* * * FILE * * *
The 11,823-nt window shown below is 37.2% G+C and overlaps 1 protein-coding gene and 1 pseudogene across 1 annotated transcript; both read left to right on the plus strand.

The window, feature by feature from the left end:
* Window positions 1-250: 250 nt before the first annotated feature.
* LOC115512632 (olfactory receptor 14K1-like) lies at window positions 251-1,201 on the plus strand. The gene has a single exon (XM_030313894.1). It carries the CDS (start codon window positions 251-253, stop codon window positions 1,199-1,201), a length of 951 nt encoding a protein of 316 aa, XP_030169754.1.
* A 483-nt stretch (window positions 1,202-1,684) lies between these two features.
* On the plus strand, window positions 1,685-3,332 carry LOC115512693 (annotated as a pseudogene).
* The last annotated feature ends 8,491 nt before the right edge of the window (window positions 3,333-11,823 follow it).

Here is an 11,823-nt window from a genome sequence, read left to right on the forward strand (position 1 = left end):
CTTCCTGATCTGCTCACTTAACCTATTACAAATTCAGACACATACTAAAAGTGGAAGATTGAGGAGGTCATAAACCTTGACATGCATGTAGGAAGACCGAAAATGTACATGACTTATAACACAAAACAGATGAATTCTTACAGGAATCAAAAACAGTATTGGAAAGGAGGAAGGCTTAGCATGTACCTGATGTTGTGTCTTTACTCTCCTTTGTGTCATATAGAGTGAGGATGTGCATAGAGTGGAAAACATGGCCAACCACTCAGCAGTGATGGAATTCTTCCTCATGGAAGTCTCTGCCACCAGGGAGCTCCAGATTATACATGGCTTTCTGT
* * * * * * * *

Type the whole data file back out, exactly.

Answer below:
The 11,823-nt window shown below is 37.2% G+C and overlaps 1 protein-coding gene and 1 pseudogene across 1 annotated transcript; both read left to right on the plus strand.

The window, feature by feature from the left end:
* Window positions 1-250: 250 nt before the first annotated feature.
* LOC115512632 (olfactory receptor 14K1-like) lies at window positions 251-1,201 on the plus strand. The gene has a single exon (XM_030313894.1). It carries the CDS (start codon window positions 251-253, stop codon window positions 1,199-1,201), a length of 951 nt encoding a protein of 316 aa, XP_030169754.1.
* A 483-nt stretch (window positions 1,202-1,684) lies between these two features.
* On the plus strand, window positions 1,685-3,332 carry LOC115512693 (annotated as a pseudogene).
* The last annotated feature ends 8,491 nt before the right edge of the window (window positions 3,333-11,823 follow it).

Here is an 11,823-nt window from a genome sequence, read left to right on the forward strand (position 1 = left end):
CTTCCTGATCTGCTCACTTAACCTATTACAAATTCAGACACATACTAAAAGTGGAAGATTGAGGAGGTCATAAACCTTGACATGCATGTAGGAAGACCGAAAATGTACATGACTTATAACACAAAACAGATGAATTCTTACAGGAATCAAAAACAGTATTGGAAAGGAGGAAGGCTTAGCATGTACCTGATGTTGTGTCTTTACTCTCCTTTGTGTCATATAGAGTGAGGATGTGCATAGAGTGGAAAACATGGCCAACCACTCAGCAGTGATGGAATTCTTCCTCATGGAAGTCTCTGCCACCAGGGAGCTCCAGATTATACATGGCTTTCTGT